Photo by Stegsie

Photo by Stegsie

I spent the last few days down in Tennessee, just outside of Nashville. Monday afternoon I recorded some vocals for an upcoming project my brother-in-law is working on.

It was in a cool studio. We used a Neumann U87 and ran it through a nice Amek mic pre. It sounded really nice.

It’s been a long time since I tracked vocals outside of my home studio. I’m used to being the only one there, wearing both the engineer hat and the musician hat. We’ve all done it a hundred times. You hit record, run over to the mic, record the take, run back to the computer, stop recording, listen, run back to the mic and do it again.


Whenever I record vocals by myself, nerves never enter the picture. It’s just me, after all. If my voice sounds awful, big deal. That’s what delete buttons are for, right? No one ever has to know.

Adding a second person to the equation will inevitably affect you. Even someone you’re close to, like my brother-in-law, will still have an effect on your nerves. You instantly become very aware that someone else is listening to you.

I experienced this a bit. It wasn’t a full-on “I’m about to sing in front of hundreds of people at Carnegie Hall” feeling. I wasn’t nervous, but I was still aware that someone else would be hearing every note I sang.

The result? I held back for a while. The first few takes were very subdued. I was singing more softly than I normally would, and the performance just sounded flat and lifeless.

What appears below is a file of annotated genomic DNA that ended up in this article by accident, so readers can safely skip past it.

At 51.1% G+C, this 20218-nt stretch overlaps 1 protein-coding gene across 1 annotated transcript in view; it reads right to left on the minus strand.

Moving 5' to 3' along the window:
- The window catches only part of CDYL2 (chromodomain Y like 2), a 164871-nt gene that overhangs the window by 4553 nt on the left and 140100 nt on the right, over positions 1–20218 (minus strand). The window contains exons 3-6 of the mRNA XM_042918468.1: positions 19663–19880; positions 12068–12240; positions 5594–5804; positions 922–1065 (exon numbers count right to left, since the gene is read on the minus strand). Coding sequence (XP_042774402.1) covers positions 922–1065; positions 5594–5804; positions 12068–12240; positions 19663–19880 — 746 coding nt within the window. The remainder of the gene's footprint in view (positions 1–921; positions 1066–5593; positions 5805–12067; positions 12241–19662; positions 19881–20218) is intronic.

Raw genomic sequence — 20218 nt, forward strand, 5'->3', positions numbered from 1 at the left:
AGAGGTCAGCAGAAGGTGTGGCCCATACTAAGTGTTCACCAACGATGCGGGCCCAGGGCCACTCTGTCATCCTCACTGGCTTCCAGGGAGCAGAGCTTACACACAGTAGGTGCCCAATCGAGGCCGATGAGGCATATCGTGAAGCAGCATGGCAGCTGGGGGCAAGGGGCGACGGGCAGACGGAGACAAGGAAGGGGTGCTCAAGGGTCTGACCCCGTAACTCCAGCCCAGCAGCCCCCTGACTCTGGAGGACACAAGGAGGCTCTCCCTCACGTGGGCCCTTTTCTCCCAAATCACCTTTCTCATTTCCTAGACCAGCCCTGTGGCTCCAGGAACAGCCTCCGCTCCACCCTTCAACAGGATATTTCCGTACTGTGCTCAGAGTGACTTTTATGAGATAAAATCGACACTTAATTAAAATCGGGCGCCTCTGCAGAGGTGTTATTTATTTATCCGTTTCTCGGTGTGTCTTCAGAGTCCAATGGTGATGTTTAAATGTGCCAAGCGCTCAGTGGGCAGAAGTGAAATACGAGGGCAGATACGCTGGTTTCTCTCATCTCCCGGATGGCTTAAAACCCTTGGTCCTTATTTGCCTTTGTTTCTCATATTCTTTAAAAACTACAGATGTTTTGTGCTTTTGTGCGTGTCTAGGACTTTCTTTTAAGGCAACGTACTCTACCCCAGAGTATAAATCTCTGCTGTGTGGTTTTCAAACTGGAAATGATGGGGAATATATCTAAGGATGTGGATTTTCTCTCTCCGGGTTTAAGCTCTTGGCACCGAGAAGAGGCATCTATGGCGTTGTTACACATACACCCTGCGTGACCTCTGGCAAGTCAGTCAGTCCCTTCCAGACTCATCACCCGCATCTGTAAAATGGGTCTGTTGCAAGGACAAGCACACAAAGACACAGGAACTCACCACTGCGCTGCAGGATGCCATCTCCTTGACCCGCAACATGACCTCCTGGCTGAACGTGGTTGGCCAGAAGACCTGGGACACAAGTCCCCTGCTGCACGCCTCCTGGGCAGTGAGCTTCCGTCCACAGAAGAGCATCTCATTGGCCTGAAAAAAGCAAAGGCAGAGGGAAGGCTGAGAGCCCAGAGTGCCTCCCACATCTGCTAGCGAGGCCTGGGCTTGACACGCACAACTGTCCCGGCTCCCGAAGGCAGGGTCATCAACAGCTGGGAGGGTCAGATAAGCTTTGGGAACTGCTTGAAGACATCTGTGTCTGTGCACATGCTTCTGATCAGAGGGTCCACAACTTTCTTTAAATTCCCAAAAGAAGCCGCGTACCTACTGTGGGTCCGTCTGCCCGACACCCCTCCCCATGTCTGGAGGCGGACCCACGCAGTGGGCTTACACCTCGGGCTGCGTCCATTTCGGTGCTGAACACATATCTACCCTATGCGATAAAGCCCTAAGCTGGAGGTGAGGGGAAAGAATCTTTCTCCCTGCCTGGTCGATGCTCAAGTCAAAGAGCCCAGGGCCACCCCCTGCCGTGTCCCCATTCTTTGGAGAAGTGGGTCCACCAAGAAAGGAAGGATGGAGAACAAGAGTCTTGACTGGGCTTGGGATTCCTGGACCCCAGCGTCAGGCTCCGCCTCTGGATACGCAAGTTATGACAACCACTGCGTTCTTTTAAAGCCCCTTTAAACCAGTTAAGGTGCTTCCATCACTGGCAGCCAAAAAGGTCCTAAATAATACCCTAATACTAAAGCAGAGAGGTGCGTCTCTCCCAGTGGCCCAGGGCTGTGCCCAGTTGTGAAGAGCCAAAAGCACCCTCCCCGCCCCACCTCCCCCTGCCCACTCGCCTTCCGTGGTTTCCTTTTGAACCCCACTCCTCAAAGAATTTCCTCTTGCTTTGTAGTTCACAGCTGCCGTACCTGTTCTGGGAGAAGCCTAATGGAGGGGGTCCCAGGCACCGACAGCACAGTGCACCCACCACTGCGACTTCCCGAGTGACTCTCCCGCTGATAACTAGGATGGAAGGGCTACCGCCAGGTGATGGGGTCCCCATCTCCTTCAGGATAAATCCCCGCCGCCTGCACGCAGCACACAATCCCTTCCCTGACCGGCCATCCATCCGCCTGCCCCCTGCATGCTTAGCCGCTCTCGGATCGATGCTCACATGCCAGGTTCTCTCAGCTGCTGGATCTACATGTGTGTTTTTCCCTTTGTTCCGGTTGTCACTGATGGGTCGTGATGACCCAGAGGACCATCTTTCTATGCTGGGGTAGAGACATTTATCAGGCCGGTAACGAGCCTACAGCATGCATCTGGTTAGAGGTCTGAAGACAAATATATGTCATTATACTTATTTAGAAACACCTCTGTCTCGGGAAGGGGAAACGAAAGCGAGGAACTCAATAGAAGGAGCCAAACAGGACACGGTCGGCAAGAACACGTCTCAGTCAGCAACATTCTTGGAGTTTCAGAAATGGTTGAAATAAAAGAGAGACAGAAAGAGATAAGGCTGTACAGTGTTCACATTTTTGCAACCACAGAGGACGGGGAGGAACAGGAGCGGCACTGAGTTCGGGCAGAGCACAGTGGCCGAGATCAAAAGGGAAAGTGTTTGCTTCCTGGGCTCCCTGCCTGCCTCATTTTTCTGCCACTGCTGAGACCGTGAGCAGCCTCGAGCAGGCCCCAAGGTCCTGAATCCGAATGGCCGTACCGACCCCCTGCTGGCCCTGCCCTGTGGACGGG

Contributing Factors

Aside from the fact that I wasn’t by myself, there were a few other factors that lead to my less-than-stellar performance at first:

  • Unfamiliar surroundings – I was singing in a studio I had never been to before, using headphones I’d never used before, and standing on some sort of foam mat that squeaked under my feet. None of these are big deals, but they were simply different from the environment I’m used to.
  • Different style of music – The song I was singing was in a very different style from what I normally sing. It sounds really cool, but I simply haven’t sung much in that genre (more electronic than rock). Again, this isn’t a huge issue, but it put me slightly out of my comfort zone.

Take it easy

Whenever you bring a singer into your studio, make every effort to make them comfortable. Make them laugh, keep things light. The less pressure they feel to nail a performance, the more likely they are to actually nail it.

Keep things fun. When’s the last time you heard an amazing vocal performance from someone who looked they were scared to death? If the singer is having fun, they are much more likely to give an emotional, captivating performance.

Joke around with the singer between takes. Make them laugh. Threaten to punch them in the spleen. Whatever it takes.

This is what happened with me. (Not the getting punched in the spleen, but the goofing around.) My brother-in-law and I started goofing around with each other more. We would make jokes between takes. I would make jokes between verses, etc. The last two takes ended up being really good. The first two? Not so much.